The law is catching up with social change by recognising same-sex couples’ desire to become parents.
The Victorian Assisted Reproductive Treatment Act 2008 came into effect in January 2010. It made assisted reproductive treatment, including altruistic (unpaid) surrogacy arrangements, available to same-sex couples for the first time.
Couples should be aware, however, that the laws relating to surrogacy in Australia differ amongst the states and territories and therefore it is important to obtain legal advice before entering into any surrogacy arrangement.
The big ask: finding a surrogate
Commercial surrogacy is prohibited in Australia, meaning that it is illegal to pay or advertise for a surrogate. Instead, people usually approach a close friend or relative - however finding a surrogate can be a difficult process.
By law, surrogates must be 25 years or older and must have previously given birth. Importantly, the surrogate’s own genetic material must not be used in the conception.
Once you do find a surrogate, it is prudent to get a formal agreement in writing as to the surrogate mother’s future interest in your child’s life. Although any written agreement will not be legally binding, it will be considered by a Court as indicative of the parties’ intentions if a dispute were to arise at some later stage.
The intended parents, together with their surrogate, must submit to police checks, child protection order checks and attend counselling. The surrogacy arrangement must also be approved by the Patient Review Board, which was established by the Assisted Reproductive Treatment Act.
Who are the child's parents?
Under the Family Law Act1975 (Cth) when the child is born, the woman who gives birth (ie the surrogate mother), and her current partner are legally presumed to be the child’s parents and they will be named on the child’s birth certificate.
The intended parents must apply to the County or Supreme Court of Victoria for a Substitute Parentage Order to have their names included on the child’s birth certificate.
We recommend that the intended parents also obtain Parenting Orders from the Family Court to confirm each of their status as a parent of that child. This is to ensure that the intended parents are legally recognised as having parental responsibility for their child, including the right to make important decisions, such as schooling, health, religion, and other decisions like overseas travel.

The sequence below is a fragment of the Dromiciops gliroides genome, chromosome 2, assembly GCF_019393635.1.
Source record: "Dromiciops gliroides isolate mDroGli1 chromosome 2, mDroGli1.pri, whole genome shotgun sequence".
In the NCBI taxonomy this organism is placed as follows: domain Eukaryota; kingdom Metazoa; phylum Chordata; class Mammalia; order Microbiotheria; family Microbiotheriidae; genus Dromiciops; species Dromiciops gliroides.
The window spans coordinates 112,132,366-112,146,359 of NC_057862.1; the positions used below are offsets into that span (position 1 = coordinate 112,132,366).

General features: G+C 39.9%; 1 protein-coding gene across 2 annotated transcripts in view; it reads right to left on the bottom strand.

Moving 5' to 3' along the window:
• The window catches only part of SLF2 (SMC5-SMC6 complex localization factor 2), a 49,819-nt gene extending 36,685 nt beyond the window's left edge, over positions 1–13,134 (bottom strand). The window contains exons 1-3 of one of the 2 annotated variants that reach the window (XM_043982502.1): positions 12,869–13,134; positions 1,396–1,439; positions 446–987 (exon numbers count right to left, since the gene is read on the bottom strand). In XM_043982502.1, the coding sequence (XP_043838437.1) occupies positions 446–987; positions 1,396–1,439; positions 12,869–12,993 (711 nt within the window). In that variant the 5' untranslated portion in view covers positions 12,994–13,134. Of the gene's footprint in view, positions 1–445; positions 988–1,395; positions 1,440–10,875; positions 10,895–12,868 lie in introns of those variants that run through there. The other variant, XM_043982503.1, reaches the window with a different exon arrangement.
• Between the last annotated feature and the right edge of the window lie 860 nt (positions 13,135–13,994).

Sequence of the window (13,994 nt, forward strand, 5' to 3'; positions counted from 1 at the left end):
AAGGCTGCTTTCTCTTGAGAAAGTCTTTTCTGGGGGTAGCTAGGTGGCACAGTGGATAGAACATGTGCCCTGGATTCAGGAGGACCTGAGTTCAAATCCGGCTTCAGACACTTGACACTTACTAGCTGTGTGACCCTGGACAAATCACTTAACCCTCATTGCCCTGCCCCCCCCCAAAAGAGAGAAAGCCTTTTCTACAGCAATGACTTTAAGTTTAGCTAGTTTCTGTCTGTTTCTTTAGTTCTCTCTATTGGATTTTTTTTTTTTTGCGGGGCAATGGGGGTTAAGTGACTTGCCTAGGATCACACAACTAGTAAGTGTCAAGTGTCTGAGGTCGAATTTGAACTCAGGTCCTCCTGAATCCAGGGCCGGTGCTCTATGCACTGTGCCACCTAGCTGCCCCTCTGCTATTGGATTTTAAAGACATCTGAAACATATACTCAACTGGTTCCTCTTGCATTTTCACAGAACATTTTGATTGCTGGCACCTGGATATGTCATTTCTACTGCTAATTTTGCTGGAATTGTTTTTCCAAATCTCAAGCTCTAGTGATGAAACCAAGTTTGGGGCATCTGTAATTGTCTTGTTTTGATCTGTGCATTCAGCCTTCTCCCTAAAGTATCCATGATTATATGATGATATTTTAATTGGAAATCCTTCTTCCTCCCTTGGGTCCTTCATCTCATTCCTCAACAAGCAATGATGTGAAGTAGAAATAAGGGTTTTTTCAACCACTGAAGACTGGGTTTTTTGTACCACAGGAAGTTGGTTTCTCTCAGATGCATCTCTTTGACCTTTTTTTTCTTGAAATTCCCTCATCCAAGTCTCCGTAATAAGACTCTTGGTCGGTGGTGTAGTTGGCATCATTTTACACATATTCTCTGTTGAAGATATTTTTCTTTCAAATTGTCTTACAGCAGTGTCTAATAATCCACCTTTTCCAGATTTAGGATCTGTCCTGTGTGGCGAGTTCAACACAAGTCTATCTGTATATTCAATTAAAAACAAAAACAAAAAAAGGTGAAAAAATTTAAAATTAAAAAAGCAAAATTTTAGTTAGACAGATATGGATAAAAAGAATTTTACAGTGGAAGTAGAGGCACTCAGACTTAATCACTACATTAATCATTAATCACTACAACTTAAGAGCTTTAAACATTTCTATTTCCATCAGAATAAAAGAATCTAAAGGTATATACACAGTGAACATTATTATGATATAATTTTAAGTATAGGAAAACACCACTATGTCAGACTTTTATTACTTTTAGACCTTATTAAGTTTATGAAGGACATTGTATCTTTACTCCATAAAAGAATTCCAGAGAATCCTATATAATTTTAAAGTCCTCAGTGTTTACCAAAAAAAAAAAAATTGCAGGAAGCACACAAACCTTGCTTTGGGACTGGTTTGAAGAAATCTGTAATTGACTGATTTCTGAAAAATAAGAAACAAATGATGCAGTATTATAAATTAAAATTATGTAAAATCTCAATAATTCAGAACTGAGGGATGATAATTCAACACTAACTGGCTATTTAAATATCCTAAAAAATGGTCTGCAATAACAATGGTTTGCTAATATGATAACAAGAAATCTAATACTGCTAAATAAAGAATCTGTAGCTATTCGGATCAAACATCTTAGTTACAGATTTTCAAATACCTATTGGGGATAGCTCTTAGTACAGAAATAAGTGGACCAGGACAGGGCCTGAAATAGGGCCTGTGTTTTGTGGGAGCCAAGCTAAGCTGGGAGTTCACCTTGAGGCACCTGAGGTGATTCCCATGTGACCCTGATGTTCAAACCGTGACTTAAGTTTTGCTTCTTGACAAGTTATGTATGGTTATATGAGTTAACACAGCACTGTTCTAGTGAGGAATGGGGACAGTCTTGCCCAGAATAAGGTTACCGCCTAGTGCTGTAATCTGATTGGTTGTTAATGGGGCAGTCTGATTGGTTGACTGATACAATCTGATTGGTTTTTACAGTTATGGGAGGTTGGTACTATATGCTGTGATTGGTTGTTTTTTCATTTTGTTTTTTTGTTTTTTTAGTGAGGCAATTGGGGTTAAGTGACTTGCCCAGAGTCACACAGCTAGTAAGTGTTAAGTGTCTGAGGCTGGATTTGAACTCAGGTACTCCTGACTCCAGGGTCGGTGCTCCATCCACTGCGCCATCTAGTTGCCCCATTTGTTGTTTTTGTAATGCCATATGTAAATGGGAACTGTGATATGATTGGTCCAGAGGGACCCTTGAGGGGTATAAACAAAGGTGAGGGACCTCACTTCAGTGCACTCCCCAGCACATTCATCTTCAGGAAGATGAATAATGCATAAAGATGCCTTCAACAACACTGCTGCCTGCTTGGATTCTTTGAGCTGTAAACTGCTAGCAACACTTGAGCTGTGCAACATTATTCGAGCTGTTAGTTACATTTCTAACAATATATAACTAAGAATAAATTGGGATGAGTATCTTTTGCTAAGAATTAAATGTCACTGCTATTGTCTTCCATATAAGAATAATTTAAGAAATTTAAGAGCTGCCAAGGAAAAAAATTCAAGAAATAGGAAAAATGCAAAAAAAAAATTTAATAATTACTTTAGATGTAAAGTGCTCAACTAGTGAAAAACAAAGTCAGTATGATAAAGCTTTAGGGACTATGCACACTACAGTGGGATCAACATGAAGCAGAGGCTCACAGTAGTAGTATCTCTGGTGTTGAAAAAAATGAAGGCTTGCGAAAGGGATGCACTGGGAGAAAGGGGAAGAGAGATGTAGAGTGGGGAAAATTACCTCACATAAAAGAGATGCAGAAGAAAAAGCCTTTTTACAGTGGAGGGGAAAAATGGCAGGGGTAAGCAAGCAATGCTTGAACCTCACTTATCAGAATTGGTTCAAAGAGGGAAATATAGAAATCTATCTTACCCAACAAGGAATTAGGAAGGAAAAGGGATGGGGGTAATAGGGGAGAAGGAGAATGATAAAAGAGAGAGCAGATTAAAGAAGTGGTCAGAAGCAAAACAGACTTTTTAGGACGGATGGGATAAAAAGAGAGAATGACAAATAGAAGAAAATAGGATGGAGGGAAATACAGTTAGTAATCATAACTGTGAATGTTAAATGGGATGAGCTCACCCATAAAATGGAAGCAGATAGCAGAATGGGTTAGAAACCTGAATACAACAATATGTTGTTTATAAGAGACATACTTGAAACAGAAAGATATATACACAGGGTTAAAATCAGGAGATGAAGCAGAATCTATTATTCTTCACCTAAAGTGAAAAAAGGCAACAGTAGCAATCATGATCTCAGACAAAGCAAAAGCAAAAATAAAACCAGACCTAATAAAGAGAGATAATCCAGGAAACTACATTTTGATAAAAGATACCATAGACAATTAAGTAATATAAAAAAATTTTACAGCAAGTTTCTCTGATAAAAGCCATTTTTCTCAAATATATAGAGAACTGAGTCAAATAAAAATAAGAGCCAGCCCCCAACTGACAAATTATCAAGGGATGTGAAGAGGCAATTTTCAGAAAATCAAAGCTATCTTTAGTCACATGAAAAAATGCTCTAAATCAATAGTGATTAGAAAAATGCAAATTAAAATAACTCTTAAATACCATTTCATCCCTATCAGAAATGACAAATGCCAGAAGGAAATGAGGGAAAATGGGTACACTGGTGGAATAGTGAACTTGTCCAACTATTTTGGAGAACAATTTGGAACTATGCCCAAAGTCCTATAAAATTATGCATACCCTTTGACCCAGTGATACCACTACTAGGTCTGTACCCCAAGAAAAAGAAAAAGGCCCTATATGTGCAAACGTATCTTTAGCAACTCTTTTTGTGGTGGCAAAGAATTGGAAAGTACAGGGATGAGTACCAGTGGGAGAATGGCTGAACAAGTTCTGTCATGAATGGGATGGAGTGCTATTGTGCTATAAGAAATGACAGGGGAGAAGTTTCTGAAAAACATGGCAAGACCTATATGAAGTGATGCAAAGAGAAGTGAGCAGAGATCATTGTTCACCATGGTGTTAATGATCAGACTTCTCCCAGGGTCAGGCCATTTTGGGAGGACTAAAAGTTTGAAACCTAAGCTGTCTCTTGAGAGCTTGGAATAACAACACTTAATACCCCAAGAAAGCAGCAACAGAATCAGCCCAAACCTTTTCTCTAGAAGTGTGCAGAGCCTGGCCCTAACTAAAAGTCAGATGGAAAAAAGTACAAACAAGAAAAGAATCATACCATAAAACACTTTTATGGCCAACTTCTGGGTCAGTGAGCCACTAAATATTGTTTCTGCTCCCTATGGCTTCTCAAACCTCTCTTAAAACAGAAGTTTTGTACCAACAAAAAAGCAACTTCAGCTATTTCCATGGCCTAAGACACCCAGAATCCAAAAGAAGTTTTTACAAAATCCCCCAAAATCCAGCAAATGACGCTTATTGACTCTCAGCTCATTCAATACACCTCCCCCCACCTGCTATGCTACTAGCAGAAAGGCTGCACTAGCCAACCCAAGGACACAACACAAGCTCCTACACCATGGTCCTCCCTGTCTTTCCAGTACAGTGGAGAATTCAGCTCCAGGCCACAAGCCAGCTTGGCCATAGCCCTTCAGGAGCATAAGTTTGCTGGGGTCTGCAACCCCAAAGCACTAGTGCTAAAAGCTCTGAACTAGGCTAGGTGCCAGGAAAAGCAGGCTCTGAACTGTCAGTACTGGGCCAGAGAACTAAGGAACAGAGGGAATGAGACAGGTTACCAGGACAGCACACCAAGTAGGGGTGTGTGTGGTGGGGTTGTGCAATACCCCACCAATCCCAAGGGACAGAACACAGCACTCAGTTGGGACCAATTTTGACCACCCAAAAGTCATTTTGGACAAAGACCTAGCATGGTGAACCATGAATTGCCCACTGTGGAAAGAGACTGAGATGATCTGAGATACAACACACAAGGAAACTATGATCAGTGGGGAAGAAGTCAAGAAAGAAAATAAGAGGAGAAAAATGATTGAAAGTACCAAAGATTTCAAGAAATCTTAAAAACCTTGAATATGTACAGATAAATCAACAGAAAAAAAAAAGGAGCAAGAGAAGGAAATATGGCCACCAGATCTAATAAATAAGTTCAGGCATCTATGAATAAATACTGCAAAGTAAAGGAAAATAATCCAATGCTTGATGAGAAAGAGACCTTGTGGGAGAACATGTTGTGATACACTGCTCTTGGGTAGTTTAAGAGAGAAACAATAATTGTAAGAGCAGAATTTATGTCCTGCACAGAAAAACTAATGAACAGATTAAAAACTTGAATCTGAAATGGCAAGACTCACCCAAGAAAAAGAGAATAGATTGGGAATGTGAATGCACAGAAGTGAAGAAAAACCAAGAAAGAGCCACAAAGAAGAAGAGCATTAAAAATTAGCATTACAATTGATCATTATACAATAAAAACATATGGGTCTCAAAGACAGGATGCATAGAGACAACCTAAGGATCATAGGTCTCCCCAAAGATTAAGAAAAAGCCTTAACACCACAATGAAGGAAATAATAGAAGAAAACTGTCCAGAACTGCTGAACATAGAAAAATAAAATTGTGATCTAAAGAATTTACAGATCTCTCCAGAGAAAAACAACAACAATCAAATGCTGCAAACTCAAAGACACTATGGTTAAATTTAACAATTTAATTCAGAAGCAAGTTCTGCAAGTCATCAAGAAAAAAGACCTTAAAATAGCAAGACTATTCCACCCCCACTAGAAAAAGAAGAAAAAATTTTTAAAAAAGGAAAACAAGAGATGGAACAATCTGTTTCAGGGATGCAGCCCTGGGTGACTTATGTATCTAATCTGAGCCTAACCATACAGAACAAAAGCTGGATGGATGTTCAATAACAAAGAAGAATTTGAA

Sperm donors and surrogacy
In an effort to protect sperm donors from financial and other responsibilities, the law does not recognise donors as parents. This applies despite any intentions to the contrary by the parties involved, and has implications for couples who use a surrogate to carry their child.
For example, the Family Court of Australia was asked to rule on a case in 2009, in which a child was born as a result of a family surrogacy arrangement where a mother offered to carry her daughter’s child for her.
The mother underwent an IVF procedure using her daughter’s husband’s sperm and a donor egg from an unknown third party. When the child was born, the mother and her daughter’s husband (ie the sperm donor), were listed on the child’s birth certificate. The mother then gave the child to her daughter and son in law.
However by law, the mother and her de facto partner were presumed to be the child’s parents because she was the person who had actually given birth to the child. This is despite the fact that the daughter’s husband was named on the birth certificate as the father.
The Court ruled that under current Australian law, the surrogate mother’s de facto partner was legally considered to be the child’s father - not the child’s biological father as the parties involved had obviously intended. Therefore, legally, neither the daughter nor her husband was considered to be the child’s parent.
The Court did note that further changes in the law were needed to avoid similar situations occurring.
Commercial surrogacy is legal in some overseas jurisdictions, including some states in the USA and India, and many Australian couples are choosing this option. However, citizenship regulations differ from country to country and it is important, should you take this route, that you know how to obtain Australian citizenship for your child.
A number of Australian states have enacted legislation imposing criminal sanctions on residents who enter into commercial agreements overseas, being NSW, ACT and Queensland. Residents of these states who commission a surrogate overseas may be fined up to $110,000 or jailed for up to two years.
It is still not certain whether other States will also criminalise Australians entering into commercial surrogacy arrangements overseas. It also remains to be seen how such a law will be enforced and what will happen to the child if parents are charged or convicted of an offence.
This is an evolving area of law and it is likely that there will be more changes to both state and federal laws.